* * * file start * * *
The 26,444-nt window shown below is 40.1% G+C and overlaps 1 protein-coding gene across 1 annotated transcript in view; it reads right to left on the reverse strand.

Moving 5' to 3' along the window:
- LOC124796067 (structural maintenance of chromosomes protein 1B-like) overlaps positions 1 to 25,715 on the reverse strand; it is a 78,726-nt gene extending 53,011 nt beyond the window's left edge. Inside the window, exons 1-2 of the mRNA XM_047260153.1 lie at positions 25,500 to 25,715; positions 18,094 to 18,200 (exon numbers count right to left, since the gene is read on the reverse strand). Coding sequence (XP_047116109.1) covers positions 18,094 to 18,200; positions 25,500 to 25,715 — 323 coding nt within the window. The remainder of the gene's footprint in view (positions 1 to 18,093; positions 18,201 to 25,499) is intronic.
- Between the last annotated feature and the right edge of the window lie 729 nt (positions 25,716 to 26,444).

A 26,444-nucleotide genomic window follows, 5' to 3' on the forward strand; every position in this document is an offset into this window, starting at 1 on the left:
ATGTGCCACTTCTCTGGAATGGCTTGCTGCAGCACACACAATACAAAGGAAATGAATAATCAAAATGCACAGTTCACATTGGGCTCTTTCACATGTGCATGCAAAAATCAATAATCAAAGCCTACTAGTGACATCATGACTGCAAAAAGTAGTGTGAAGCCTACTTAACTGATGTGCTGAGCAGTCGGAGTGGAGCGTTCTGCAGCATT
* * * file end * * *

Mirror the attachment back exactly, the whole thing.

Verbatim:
The 26,444-nt window shown below is 40.1% G+C and overlaps 1 protein-coding gene across 1 annotated transcript in view; it reads right to left on the reverse strand.

Moving 5' to 3' along the window:
- LOC124796067 (structural maintenance of chromosomes protein 1B-like) overlaps positions 1 to 25,715 on the reverse strand; it is a 78,726-nt gene extending 53,011 nt beyond the window's left edge. Inside the window, exons 1-2 of the mRNA XM_047260153.1 lie at positions 25,500 to 25,715; positions 18,094 to 18,200 (exon numbers count right to left, since the gene is read on the reverse strand). Coding sequence (XP_047116109.1) covers positions 18,094 to 18,200; positions 25,500 to 25,715 — 323 coding nt within the window. The remainder of the gene's footprint in view (positions 1 to 18,093; positions 18,201 to 25,499) is intronic.
- Between the last annotated feature and the right edge of the window lie 729 nt (positions 25,716 to 26,444).

A 26,444-nucleotide genomic window follows, 5' to 3' on the forward strand; every position in this document is an offset into this window, starting at 1 on the left:
ATGTGCCACTTCTCTGGAATGGCTTGCTGCAGCACACACAATACAAAGGAAATGAATAATCAAAATGCACAGTTCACATTGGGCTCTTTCACATGTGCATGCAAAAATCAATAATCAAAGCCTACTAGTGACATCATGACTGCAAAAAGTAGTGTGAAGCCTACTTAACTGATGTGCTGAGCAGTCGGAGTGGAGCGTTCTGCAGCATT